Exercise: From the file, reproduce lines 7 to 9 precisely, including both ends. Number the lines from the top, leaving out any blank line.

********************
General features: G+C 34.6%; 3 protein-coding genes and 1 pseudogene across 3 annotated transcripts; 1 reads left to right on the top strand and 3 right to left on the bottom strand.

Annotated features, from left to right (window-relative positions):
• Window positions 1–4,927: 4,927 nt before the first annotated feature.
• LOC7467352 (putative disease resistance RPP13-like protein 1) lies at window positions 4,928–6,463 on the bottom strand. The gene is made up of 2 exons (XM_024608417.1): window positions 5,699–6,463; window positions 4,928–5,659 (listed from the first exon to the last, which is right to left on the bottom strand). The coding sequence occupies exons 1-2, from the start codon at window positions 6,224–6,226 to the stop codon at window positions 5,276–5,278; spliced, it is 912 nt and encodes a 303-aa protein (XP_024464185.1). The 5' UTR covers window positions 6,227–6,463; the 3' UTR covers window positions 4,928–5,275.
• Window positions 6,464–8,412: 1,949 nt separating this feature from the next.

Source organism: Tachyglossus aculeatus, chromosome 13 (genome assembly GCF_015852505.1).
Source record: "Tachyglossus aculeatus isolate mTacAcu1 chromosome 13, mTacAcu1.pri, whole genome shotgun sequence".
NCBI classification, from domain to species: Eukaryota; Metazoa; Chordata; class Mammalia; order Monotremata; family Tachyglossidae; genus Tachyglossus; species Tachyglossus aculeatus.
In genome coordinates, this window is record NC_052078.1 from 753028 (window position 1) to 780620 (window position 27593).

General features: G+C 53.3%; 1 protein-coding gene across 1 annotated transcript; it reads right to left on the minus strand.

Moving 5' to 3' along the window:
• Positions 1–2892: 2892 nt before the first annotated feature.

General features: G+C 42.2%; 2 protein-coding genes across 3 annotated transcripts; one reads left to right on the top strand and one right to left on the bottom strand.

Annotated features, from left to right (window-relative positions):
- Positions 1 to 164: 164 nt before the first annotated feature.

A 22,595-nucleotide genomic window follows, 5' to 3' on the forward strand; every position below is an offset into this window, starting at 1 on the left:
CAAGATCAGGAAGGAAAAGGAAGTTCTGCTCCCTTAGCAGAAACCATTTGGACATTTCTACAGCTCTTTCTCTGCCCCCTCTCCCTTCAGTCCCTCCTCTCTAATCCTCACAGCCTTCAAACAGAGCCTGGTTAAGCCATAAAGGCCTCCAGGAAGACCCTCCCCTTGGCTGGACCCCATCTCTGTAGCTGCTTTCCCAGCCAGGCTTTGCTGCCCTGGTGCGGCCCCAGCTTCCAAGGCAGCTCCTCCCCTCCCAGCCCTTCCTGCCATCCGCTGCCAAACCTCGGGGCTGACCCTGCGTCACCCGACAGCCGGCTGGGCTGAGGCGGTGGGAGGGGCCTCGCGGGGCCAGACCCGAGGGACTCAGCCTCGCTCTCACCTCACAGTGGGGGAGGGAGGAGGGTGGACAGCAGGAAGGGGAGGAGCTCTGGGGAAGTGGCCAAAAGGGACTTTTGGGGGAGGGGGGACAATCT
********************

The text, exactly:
Source record: "Tachyglossus aculeatus isolate mTacAcu1 chromosome 13, mTacAcu1.pri, whole genome shotgun sequence".
NCBI classification, from domain to species: Eukaryota; Metazoa; Chordata; class Mammalia; order Monotremata; family Tachyglossidae; genus Tachyglossus; species Tachyglossus aculeatus.
In genome coordinates, this window is record NC_052078.1 from 753028 (window position 1) to 780620 (window position 27593).